#89 A call to arms in the fight for gender equality (and a thank you to the women and men in my life)
18 July 2019
I was recently talking to my dad and brother about the legendary women of the world who have fought endlessly for our rights. All of the women who have loudly demanded equal pay, or boldly faced a harasser, or endured protests and shaming and egging to ensure we all have reproductive rights. Each big win in feminism we owe to bold women who refused to accept inequality and prioritised the needs of our entire gender over the needs of one person. That is enough for me to be unashamedly fierce in my own feminism and wholeheartedly embrace the woman that I am.
I am incredibly fortunate to be surrounded by extraordinary feminists. At the top of the list, of course, are my parents and my brother. My family is the definition of supportive. They are vocally proud of their radical feminist daughter, identify themselves as feminists and will disapprove (loudly) of any injustice or inequality they see. Our family text chain receives a daily ode to Alexandria Ocasio-Cortez and Kamala Harris (dad). International women’s day is celebrated more than my birthday (mum). A feminist Facebook page was created to interview men and women about ideas to improve gender equality (brother). I recently got told off by my dad for introducing myself to a media outlet as a ‘woman scientist’. “You are a scientist,” he said. “What does gender matter?” What I thought was a pro-diversity statement was actually undermining my message and he was right. I certainly don’t call myself a ‘woman doctor’.
I am also blessed with a group of extraordinary friends within and outside medicine. My best friend (a man) is a paediatric registrar who is passionate about minority rights and calls out racism, sexism and homophobia whenever they cross his path. He does the right thing and refuses to accept anything less than complete acceptance and tolerance from everyone in his life – colleagues, friends and family. It is inspiring and joyous to know someone with such a fierce moral compass. My other best friend (a woman) is a surgical registrar who is a practising Muslim in a hijab. Consider how difficult that might be. She mentors all of her interns and residents daily and dotes on them like a mother duck. Any inkling that her junior doctors of any gender have experienced unfair treatment, harassment, discrimination or unequal pay and my friend will take charge like a lioness.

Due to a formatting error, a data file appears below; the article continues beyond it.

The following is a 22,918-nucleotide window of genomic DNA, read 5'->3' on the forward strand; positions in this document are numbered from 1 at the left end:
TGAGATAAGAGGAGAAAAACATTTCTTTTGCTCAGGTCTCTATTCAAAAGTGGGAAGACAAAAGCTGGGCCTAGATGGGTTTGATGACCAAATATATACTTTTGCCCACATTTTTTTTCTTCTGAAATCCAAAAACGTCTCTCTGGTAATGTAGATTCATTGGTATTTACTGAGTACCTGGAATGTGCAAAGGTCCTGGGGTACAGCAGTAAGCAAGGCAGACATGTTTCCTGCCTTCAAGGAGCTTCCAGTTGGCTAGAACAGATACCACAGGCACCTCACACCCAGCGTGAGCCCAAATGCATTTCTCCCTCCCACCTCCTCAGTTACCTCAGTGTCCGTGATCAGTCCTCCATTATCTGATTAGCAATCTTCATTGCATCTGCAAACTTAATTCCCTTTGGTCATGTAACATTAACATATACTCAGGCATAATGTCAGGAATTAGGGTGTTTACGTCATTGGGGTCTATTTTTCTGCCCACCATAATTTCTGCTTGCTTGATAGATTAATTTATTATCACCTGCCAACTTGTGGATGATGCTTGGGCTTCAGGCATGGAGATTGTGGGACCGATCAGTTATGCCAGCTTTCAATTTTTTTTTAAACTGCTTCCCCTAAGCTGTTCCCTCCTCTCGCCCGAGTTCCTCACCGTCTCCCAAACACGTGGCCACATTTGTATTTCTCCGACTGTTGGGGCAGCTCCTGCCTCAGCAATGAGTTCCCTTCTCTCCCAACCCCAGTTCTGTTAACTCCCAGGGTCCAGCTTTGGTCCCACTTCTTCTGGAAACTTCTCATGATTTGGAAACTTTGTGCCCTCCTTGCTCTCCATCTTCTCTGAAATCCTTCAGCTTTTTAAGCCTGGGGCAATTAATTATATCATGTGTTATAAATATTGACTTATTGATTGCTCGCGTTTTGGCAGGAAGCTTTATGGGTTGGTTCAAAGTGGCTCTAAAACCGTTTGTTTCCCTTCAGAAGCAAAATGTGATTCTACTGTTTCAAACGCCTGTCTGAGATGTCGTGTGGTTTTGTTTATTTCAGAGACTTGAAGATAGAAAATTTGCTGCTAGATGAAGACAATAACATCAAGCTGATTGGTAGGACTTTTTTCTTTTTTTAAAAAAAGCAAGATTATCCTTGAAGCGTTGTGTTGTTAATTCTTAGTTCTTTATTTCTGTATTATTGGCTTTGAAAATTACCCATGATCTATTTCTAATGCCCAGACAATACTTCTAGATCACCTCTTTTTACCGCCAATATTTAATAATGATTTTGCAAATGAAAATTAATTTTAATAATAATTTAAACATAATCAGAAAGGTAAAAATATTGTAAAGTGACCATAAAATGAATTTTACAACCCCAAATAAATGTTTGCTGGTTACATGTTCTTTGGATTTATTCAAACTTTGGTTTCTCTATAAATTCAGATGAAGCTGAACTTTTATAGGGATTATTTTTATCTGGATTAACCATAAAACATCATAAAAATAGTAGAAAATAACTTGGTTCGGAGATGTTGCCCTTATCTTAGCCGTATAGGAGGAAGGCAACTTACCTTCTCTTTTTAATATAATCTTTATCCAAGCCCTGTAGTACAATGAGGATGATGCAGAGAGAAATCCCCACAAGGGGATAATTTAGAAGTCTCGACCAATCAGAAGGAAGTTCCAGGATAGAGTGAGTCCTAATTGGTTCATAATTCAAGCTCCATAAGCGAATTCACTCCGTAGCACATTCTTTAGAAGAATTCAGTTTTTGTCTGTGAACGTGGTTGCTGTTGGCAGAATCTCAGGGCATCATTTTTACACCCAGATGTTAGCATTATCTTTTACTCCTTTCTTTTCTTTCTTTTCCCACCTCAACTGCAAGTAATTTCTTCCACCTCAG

At the university where I work, I share an office with a friend (a man) who is as passionate a reader as I am. We have a Whatsapp message group with another academic GP friend and every day we exchange articles and book recommendations that are increasingly inclusive, diverse and thoughtful. I estimate that about 75 per cent of the articles our male friend enthusiastically sends us has a feminist overtone. One of the things I appreciate most about this friend is that he carefully considers his opinion on an issue before he engages in a discussion. He once entirely declined to comment in a conversation about women feeling unsafe at night because he felt it was more important for him to hear the perspectives of the women in the room. This kind of respect is rare.
The inevitable point I am trying to make is that the world is a kinder and more supportive place for women when we are surrounded by feminist men. And I mean men who are proud to call themselves feminists because they understand the true meaning of the term. It isn’t enough for men to not be the harasser; we need you to help us call it out when it happens. Don’t doubt the woman or offer a justification of the perpetrator’s behavior. If a woman tells you she was uncomfortable or felt unsafe, be brave and ask her how you can help. If you hear inappropriate comments or locker room talk, be brave and shut that conversation down. If you know your resident or registrar is being unfairly treated because of her sex, then be brave and make it your business too. If you know you are receiving more pay than your equally qualified woman colleague, be brave and tell her and tell your employers.
Having a reputation as ‘the feminist’ is not a source of shame. Be our ally. As women, we can spend years and decades trying to campaign for our rights because ‘it’s a women’s issue’ but that’s unfair and it’s exhausting. The generations of women doctors before us had to fight this on their own and we applaud them; but it’s 2019 so roll up your sleeves and help. Come to our Women in Medicine events. Listen to the challenges faced by the women around you. Make friends with your women colleagues; and understand there is no obligation for that relationship to be anything more. Be openly passionate about improving gender equality. Make a bit of noise. Make a lot of noise.
I’m done with feminism being a women’s issue because, as the saying goes, “Equal rights for others doesn’t mean less rights for you. It’s not pie”. So thank you to the feminist men and women in my life who share the burden of equality equally. It is because of you that I am safe and happy.
Dr Pallavi Prathivadi
Secretary, AMA Victoria Women in Medicine Group
Academic General Practitioner